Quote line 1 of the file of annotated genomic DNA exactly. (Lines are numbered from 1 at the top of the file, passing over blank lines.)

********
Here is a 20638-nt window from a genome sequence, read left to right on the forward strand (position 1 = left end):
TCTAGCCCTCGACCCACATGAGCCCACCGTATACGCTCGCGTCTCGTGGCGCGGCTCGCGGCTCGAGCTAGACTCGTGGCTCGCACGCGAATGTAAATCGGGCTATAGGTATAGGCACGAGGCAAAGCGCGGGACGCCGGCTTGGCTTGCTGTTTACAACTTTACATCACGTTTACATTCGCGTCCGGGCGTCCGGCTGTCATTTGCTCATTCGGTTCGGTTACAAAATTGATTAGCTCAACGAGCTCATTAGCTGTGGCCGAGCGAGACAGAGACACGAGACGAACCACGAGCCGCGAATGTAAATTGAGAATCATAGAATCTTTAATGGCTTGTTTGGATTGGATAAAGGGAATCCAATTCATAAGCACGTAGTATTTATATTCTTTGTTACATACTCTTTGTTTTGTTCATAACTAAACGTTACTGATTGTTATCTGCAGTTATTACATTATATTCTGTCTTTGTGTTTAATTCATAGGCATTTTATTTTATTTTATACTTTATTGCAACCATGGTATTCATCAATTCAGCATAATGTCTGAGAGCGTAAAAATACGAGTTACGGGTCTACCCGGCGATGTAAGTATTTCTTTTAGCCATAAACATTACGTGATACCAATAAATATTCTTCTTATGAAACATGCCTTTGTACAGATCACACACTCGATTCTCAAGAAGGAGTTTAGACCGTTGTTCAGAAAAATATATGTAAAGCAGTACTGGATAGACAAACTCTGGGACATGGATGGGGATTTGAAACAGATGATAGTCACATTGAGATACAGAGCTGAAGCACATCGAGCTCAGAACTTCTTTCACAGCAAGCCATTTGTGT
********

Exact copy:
Here is a 20638-nt window from a genome sequence, read left to right on the forward strand (position 1 = left end):